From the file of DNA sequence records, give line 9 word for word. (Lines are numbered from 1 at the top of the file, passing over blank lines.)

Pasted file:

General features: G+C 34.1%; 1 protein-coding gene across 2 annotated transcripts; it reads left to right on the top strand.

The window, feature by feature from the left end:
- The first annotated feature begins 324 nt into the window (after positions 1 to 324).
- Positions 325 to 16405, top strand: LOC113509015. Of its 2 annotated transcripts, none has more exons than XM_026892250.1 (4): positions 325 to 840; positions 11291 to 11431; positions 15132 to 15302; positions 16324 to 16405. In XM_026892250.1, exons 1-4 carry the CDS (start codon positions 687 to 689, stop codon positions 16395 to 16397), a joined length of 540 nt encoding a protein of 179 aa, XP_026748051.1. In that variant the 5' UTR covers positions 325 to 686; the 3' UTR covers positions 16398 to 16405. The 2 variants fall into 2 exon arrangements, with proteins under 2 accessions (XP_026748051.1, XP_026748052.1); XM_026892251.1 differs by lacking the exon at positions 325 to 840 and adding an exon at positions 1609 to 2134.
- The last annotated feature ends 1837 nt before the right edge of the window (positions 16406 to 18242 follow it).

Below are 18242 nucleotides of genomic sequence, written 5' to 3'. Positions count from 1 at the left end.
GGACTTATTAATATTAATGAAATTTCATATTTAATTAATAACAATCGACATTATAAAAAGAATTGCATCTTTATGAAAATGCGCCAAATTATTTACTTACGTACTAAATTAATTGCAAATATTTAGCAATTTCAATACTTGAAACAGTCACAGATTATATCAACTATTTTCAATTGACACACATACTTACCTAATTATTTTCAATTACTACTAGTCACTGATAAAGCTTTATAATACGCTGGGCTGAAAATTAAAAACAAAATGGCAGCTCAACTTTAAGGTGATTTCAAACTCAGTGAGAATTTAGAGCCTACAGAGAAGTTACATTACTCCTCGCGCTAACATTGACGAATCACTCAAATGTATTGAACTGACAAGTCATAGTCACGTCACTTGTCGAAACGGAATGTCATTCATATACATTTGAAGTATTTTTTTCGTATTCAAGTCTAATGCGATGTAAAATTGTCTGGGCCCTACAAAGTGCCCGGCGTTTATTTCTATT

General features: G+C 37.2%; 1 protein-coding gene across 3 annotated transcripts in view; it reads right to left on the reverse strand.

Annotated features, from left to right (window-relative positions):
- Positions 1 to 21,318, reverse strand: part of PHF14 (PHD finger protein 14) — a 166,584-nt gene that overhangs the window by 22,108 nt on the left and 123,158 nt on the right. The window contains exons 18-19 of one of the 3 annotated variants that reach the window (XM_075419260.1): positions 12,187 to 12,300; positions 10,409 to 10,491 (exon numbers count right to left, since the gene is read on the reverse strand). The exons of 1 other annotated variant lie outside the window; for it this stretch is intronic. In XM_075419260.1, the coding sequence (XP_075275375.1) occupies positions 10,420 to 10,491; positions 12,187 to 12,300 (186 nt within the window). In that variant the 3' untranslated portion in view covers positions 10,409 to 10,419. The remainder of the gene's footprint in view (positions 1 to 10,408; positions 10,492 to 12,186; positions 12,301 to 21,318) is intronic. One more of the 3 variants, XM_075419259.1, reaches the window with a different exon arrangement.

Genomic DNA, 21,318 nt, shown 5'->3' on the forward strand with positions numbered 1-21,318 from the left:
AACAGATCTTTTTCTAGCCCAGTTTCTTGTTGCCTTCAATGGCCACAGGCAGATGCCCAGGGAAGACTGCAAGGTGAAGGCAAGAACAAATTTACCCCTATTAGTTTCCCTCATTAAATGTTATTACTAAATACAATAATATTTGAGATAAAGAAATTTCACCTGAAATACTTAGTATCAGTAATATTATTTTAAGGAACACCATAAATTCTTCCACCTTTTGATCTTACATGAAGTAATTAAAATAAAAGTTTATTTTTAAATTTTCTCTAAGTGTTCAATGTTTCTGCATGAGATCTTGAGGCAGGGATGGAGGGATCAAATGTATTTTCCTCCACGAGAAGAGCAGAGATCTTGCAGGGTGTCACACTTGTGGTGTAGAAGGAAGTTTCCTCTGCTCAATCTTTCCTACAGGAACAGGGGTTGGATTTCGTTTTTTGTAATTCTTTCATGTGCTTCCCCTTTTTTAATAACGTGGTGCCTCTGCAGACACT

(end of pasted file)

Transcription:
Annotated features, from left to right (window-relative positions):